I’ve been encouraged to write this post by some people at work. Not to blow my own trumpet, but they were saying how I get better iPhone snaps than they do, despite having the exact same handset.

Move! I squatted uncomfortably close to this street performer.

Move! I squatted uncomfortably close to this street performer.

My father was a very early adopter of the digital camera. When I was a kid he bought one of the first Kodak point-and-shoots that came out. It was heavy and shot just a couple of dozen photos before it’s four AA batteries died. I think it was around 1.2 megapixels? Something like that. Back then, anyone would have killed for the cameras we all have in our pockets on the back of our phones.  

Take the photo that no one else is taking.

Take the photo that no one else is taking.

In comparison, in 2017, rubbish cameras don’t exist.

What has changed is what we expect from them. 

I don’t want to make this post about phone cameras specifically, or about how to edit easily, those are other posts. These are just a few ideas to help you make better photographs, regardless of what you’re shooting on.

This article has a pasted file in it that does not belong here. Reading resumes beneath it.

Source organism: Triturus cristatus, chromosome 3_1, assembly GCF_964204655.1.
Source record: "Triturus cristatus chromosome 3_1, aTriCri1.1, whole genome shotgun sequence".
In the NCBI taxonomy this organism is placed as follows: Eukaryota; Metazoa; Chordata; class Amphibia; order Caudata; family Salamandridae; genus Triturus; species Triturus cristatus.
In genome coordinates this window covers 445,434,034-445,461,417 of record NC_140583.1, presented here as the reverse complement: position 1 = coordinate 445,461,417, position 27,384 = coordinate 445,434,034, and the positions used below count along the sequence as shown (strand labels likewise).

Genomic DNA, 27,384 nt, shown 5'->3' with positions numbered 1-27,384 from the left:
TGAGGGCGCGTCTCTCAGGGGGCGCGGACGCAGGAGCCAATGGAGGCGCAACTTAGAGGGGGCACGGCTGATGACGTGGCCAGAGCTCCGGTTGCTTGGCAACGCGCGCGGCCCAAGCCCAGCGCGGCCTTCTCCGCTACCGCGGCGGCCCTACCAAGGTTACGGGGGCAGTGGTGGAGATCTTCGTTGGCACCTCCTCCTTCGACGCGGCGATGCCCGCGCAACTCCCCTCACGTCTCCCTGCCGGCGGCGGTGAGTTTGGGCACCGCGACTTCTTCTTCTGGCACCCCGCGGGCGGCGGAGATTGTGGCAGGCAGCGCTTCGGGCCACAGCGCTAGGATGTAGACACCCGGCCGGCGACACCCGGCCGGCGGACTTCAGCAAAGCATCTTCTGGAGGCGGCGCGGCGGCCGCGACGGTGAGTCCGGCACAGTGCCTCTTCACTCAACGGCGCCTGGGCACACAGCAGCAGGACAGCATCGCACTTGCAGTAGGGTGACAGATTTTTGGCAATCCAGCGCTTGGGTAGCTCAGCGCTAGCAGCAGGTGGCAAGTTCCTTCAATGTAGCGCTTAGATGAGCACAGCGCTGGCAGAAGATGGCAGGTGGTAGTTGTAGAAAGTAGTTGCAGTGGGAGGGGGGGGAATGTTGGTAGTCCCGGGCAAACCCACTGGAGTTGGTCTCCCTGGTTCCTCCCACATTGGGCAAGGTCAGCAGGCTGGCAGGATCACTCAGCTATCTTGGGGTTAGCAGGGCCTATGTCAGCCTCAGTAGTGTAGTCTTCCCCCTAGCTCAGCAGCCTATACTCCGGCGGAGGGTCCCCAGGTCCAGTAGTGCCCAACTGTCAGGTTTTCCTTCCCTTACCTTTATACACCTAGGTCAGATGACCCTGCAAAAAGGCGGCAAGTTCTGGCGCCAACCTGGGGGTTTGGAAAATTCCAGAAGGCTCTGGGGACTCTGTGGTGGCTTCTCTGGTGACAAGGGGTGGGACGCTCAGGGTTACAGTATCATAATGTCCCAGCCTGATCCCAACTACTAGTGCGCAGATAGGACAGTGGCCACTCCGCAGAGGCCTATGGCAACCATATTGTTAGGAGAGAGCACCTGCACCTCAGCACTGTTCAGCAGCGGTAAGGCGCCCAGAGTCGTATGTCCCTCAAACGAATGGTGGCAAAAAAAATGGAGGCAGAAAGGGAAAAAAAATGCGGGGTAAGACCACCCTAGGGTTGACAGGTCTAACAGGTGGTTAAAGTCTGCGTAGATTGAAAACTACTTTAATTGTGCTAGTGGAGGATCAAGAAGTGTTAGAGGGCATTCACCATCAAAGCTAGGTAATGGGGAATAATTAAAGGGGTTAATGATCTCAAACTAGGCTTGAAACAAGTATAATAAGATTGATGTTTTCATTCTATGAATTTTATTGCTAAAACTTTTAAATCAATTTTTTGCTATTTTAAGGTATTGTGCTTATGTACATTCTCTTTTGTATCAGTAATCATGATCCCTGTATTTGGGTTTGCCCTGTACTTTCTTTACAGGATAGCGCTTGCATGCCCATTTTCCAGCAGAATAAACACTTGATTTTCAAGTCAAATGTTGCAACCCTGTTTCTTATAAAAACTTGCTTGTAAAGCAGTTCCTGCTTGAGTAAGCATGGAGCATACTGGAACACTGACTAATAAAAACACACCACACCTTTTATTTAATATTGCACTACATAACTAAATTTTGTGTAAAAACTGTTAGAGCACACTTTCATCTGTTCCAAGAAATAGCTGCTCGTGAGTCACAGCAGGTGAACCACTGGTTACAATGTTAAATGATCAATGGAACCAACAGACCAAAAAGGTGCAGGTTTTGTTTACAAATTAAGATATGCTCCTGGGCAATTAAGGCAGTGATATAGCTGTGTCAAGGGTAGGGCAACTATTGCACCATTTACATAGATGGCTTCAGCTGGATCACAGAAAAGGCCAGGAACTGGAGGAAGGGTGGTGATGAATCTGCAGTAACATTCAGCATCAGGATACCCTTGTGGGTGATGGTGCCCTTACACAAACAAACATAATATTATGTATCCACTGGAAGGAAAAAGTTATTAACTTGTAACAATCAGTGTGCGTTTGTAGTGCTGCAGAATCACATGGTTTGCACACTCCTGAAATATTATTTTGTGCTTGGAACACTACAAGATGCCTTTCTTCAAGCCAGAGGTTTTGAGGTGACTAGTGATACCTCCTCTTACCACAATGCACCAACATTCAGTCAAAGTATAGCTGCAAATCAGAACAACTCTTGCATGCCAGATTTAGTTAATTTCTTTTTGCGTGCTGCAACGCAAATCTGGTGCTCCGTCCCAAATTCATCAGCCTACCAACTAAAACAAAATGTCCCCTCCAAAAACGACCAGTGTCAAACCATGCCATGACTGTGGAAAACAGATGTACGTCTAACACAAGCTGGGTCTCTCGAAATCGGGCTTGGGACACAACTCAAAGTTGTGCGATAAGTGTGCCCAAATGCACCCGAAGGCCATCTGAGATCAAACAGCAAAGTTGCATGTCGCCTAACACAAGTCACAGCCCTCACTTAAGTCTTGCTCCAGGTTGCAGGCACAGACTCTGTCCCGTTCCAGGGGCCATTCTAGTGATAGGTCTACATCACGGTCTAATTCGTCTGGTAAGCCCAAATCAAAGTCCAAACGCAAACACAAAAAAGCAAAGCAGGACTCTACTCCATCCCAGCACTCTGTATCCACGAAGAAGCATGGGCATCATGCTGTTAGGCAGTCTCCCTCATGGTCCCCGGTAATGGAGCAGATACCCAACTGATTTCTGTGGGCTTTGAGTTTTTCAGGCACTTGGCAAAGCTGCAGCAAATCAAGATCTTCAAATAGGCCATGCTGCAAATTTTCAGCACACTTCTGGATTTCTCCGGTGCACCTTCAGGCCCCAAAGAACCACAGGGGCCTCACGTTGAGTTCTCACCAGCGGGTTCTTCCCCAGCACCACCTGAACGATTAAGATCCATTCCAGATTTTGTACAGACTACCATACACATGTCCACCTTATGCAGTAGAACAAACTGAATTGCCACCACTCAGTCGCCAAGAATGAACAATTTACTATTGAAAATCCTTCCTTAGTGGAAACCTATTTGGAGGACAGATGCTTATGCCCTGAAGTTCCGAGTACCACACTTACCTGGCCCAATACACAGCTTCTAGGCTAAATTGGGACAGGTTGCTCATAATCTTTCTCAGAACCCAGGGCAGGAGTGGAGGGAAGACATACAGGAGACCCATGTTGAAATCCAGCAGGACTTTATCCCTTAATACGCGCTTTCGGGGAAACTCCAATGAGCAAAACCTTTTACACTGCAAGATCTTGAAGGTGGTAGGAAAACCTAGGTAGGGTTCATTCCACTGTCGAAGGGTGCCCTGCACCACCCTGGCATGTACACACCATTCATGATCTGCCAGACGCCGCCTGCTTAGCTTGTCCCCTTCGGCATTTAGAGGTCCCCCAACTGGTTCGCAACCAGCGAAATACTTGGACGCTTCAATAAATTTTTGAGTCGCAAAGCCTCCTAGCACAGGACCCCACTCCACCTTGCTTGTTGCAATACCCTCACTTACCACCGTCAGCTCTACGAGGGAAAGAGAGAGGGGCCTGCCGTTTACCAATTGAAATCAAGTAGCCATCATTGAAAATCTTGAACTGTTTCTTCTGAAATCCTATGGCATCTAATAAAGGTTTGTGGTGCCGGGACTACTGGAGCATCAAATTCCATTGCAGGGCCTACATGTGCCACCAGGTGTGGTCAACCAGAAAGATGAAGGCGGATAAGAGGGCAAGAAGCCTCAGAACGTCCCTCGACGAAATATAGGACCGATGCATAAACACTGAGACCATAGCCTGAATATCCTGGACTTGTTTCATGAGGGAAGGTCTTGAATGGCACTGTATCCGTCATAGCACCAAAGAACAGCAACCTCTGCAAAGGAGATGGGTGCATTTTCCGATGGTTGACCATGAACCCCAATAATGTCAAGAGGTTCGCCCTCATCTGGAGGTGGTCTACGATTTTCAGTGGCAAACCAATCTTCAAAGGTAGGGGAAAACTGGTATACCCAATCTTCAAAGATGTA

Force depth of field. 

Force depth of field. 

  1. Move! Most people see something they want to shoot, lift their camera to their face, and take the picture. Most of the time the exact place you’re standing when you think you might want to take a photo isn’t the best place to shoot from. So have a look around. Try holding the camera at different heights. Turn around before shooting. Do a full 360. Ask yourself, is this the best light available? Is this the best background I can shoot the subject against? Is there anything that I can use as foreground? Is this the best way to frame the subject?
  2. Take the photo that no one else is taking. If everyone is taking photos of the whole room, shoot a portrait. If everyone is shooting a landscape, shoot something close to you. We’ve all seen those viewing laybys on the side of the road, and everyone stops, gets out of the car, and takes the same photo trying to get as much of the scenery in as possible. Look around and do ANYTHING to make your photograph unique. Shoot between the railings. Get some height by standing on something. Wander another 100 yards down the road. Anything.